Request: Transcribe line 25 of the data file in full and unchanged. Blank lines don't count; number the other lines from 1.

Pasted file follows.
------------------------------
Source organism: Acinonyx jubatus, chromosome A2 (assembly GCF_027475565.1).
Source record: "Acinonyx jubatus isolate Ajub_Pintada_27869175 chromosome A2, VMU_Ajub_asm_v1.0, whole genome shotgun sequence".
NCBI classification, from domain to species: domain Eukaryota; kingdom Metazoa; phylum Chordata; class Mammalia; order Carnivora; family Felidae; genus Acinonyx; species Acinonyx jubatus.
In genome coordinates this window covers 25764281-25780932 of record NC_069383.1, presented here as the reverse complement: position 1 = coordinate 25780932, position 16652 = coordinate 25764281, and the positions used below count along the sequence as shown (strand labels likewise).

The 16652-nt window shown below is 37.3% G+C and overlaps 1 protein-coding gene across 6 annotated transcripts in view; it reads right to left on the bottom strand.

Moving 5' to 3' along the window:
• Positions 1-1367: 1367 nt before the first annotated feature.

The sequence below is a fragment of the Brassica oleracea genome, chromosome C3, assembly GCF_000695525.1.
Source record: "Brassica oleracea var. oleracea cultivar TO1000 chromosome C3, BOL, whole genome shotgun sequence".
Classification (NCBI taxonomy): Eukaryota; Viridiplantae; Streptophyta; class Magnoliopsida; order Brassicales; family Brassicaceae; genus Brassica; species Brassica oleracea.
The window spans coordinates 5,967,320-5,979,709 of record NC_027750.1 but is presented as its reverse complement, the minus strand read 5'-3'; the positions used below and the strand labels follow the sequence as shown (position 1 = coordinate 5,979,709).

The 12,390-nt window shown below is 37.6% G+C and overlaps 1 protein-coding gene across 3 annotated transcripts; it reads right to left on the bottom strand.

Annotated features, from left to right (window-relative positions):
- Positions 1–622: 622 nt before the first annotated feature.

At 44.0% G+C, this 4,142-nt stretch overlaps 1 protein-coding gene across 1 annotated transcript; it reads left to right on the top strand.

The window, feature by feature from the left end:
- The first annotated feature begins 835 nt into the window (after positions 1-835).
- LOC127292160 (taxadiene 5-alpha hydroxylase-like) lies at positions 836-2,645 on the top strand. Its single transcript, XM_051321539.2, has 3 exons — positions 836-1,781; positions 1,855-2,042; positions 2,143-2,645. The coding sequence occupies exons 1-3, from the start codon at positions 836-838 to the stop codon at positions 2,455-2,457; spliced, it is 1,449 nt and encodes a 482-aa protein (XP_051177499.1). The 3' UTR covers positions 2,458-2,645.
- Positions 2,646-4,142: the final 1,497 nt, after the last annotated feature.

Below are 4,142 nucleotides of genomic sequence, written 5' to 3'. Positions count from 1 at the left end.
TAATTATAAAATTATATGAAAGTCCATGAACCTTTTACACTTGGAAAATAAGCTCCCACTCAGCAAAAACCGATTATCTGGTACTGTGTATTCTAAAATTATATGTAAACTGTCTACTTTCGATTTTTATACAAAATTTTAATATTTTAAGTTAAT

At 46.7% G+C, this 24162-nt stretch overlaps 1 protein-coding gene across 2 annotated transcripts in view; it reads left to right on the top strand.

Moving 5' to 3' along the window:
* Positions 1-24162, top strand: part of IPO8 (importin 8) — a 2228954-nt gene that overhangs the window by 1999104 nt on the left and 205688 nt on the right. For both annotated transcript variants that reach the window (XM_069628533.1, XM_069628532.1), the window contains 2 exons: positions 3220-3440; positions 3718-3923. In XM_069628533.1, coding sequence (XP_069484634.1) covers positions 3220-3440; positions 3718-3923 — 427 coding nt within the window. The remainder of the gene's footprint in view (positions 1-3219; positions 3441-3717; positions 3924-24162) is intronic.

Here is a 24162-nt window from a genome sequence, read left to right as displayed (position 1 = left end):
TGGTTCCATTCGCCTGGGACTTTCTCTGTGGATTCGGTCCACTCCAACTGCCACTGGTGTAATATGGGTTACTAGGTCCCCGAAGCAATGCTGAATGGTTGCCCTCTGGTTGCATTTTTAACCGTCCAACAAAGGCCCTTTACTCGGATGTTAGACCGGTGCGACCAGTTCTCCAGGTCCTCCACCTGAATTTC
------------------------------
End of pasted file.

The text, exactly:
Here is a 24162-nt window from a genome sequence, read left to right as displayed (position 1 = left end):